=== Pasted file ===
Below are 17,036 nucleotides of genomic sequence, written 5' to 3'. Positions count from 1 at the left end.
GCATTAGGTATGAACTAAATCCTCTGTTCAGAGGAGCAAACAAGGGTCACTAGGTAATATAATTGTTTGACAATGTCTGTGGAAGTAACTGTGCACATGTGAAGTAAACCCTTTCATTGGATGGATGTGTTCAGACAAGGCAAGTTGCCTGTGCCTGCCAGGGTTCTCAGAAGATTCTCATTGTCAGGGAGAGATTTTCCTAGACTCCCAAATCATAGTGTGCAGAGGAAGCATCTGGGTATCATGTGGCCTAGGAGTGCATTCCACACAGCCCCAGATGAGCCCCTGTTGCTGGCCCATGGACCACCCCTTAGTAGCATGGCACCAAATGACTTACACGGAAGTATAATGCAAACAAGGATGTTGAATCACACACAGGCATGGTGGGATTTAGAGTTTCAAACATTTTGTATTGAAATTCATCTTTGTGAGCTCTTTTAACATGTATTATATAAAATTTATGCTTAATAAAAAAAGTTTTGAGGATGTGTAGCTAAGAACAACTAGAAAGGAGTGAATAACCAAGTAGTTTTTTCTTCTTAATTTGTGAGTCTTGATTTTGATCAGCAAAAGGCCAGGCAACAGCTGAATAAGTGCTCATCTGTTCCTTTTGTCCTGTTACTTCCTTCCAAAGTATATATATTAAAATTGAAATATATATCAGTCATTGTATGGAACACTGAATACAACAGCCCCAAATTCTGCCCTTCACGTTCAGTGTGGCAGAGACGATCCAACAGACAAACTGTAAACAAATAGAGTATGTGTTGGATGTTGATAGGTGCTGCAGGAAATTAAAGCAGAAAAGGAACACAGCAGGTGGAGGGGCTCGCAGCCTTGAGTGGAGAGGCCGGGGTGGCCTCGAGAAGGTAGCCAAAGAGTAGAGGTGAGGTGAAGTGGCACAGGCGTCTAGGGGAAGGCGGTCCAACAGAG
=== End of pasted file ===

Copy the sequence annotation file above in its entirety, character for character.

Below are 17,036 nucleotides of genomic sequence, written 5' to 3'. Positions count from 1 at the left end.
GCATTAGGTATGAACTAAATCCTCTGTTCAGAGGAGCAAACAAGGGTCACTAGGTAATATAATTGTTTGACAATGTCTGTGGAAGTAACTGTGCACATGTGAAGTAAACCCTTTCATTGGATGGATGTGTTCAGACAAGGCAAGTTGCCTGTGCCTGCCAGGGTTCTCAGAAGATTCTCATTGTCAGGGAGAGATTTTCCTAGACTCCCAAATCATAGTGTGCAGAGGAAGCATCTGGGTATCATGTGGCCTAGGAGTGCATTCCACACAGCCCCAGATGAGCCCCTGTTGCTGGCCCATGGACCACCCCTTAGTAGCATGGCACCAAATGACTTACACGGAAGTATAATGCAAACAAGGATGTTGAATCACACACAGGCATGGTGGGATTTAGAGTTTCAAACATTTTGTATTGAAATTCATCTTTGTGAGCTCTTTTAACATGTATTATATAAAATTTATGCTTAATAAAAAAAGTTTTGAGGATGTGTAGCTAAGAACAACTAGAAAGGAGTGAATAACCAAGTAGTTTTTTCTTCTTAATTTGTGAGTCTTGATTTTGATCAGCAAAAGGCCAGGCAACAGCTGAATAAGTGCTCATCTGTTCCTTTTGTCCTGTTACTTCCTTCCAAAGTATATATATTAAAATTGAAATATATATCAGTCATTGTATGGAACACTGAATACAACAGCCCCAAATTCTGCCCTTCACGTTCAGTGTGGCAGAGACGATCCAACAGACAAACTGTAAACAAATAGAGTATGTGTTGGATGTTGATAGGTGCTGCAGGAAATTAAAGCAGAAAAGGAACACAGCAGGTGGAGGGGCTCGCAGCCTTGAGTGGAGAGGCCGGGGTGGCCTCGAGAAGGTAGCCAAAGAGTAGAGGTGAGGTGAAGTGGCACAGGCGTCTAGGGGAAGGCGGTCCAACAGAG